All the places you think are real, are real. Events and people are pure invention.
People love coincidences. They jumped on this one. They didn’t know I had a ghost on my tail now, hanging on like shit to sheep. You’re weak, he said, weak as piss and no one will ever love you.
I don’t know what happened to the other ghosts. They weren’t there last time I went back to George Harcourt Inn for a beer, a pie and a memory-wallow. They were free, I hoped.
Dylan had stopped calling after I didn’t answer for a couple of weeks. I liked him, I really liked him. But he was deeply flawed. I didn’t need the ghost to tell me that. It was obvious. He told fart jokes and didn’t like fireworks. He didn’t know who I was. He didn’t like children, although he never met mine.
Even with Dylan gone, the ghost wasn’t happy. I wasn’t this, I wasn’t that, and every day I wondered — if I die will I be free? Or will he stick to me forever?
I didn’t see Margaret again, although we spoke on the phone once or twice. She worried about me. I quit my job. Had to cut all ties with her. I couldn’t let that man near Riley again, ghost or not. I would have loved to meet this boy who had survived a fire, an abusive father, time on the streets. But me not meeting Riley had to be. His father got meaner, every day I kept him away, but that was for me to deal with.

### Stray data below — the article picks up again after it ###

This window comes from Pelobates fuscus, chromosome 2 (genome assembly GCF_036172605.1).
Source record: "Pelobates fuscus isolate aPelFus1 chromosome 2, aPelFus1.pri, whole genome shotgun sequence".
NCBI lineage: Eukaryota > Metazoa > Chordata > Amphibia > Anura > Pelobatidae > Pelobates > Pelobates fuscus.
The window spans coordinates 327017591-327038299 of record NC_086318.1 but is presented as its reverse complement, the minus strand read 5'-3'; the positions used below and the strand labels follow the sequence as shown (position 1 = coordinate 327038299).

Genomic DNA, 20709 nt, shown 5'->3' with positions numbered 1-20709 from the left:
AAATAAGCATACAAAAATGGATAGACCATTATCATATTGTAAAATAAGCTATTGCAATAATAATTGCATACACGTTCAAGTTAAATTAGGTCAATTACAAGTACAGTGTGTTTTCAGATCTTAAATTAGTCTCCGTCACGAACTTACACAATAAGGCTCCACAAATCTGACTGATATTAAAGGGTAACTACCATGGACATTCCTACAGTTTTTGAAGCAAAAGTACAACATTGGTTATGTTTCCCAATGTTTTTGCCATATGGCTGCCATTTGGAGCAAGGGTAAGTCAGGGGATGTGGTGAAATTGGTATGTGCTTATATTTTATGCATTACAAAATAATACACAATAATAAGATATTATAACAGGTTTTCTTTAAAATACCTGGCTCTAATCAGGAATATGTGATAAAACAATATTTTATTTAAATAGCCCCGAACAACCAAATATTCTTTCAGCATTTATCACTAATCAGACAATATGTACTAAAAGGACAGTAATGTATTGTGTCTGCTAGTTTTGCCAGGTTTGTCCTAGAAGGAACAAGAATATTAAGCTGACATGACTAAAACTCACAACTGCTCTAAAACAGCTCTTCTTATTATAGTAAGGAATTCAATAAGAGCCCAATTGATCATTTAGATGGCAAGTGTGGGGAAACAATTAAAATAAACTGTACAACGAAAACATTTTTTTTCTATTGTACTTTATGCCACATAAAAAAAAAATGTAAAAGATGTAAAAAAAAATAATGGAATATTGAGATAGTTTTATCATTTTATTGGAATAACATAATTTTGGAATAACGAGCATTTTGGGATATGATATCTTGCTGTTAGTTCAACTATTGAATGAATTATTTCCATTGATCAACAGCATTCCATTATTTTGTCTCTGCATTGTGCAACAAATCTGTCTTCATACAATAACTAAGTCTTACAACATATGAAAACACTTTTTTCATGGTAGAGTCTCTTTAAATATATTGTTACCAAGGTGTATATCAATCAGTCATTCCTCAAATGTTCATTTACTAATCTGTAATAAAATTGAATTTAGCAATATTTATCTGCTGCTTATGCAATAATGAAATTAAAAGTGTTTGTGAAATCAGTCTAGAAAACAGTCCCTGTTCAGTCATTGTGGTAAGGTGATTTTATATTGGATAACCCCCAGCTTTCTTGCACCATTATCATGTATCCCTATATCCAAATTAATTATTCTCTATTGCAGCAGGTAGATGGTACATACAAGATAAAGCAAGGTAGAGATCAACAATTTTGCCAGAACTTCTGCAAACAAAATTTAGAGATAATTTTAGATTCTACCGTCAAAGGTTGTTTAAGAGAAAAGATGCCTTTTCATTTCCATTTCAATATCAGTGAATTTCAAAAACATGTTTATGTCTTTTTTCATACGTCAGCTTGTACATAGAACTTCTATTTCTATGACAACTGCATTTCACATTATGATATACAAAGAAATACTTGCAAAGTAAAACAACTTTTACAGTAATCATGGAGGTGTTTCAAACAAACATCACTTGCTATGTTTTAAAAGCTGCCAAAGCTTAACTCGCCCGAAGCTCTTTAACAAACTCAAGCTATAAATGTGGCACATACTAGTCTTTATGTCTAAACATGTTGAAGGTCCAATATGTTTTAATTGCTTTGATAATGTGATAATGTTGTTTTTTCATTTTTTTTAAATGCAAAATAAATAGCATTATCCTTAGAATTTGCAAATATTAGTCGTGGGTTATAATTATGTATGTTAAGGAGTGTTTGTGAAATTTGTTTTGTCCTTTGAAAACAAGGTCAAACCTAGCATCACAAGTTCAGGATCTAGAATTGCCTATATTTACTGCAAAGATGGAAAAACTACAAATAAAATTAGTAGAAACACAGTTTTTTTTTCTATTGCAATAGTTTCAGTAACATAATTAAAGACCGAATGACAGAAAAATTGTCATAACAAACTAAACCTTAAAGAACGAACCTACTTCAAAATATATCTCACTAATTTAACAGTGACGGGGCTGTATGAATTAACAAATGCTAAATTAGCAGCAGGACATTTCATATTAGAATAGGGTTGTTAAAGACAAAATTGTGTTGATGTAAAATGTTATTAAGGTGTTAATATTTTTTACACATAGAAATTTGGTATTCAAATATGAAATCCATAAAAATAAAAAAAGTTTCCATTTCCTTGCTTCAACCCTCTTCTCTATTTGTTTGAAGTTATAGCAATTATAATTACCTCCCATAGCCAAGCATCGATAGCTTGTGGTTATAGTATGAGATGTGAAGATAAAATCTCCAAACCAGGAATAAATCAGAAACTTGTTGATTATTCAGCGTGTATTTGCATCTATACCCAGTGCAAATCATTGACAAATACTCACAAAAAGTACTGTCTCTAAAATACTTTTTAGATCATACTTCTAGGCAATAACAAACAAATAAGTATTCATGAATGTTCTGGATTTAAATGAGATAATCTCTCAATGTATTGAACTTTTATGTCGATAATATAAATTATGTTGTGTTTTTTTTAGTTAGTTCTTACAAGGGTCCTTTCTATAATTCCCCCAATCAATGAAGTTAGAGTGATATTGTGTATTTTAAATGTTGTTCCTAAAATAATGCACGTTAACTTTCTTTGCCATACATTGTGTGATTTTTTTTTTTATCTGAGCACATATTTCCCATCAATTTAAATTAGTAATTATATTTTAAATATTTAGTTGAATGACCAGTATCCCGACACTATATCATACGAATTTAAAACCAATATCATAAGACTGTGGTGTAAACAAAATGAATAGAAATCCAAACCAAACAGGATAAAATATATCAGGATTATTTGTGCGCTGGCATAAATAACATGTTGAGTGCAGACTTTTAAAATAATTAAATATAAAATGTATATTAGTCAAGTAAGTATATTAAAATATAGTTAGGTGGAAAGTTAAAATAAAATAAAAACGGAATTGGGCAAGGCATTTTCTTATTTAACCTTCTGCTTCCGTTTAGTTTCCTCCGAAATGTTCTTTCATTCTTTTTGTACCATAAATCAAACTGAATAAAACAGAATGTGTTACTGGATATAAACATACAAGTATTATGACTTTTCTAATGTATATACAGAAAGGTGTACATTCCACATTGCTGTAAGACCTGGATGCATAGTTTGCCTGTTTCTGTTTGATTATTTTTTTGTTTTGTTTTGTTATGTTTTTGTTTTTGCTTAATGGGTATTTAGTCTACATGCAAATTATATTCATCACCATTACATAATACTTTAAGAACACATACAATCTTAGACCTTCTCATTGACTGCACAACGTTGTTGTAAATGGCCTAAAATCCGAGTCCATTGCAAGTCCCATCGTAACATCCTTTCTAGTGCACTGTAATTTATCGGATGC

He never let up on me. He told me I had to watch my ex, that he was working hard to take my kids from me. Be strong, he said. Make your move. Burn down his house. Anyone can do it. Things burn easy, you’ll see. Just make sure he’s the only one inside. You don’t want any innocents dead.
I don’t know how I’ll ever shut him up.
And I’m scared that one day he’ll start to make sense.
Bram Stoker, twice-World Fantasy Award Nominee and Shirley Jackson Award winner Kaaron Warren has lived in Melbourne, Sydney, Canberra and Fiji. She’s sold more than 200 short stories, three novels (the multi-award-winning Slights, Walking the Tree and Mistification) and six short story collections including the multi-award-winning Through Splintered Walls. Her latest short story collection is Cemetery Dance Select: Kaaron Warren. You can find her at kaaronwarren.wordpress.com and she Tweets @KaaronWarren
Part six of The Public Menace of Blight will be published on the site tomorrow.
The title comes from Pritchett, Wendell E. 2003. The “Public Menace” of Blight: Urban Renewal and the Private Uses of Eminent Domain. Yale Law & Policy Review 21, 1-52.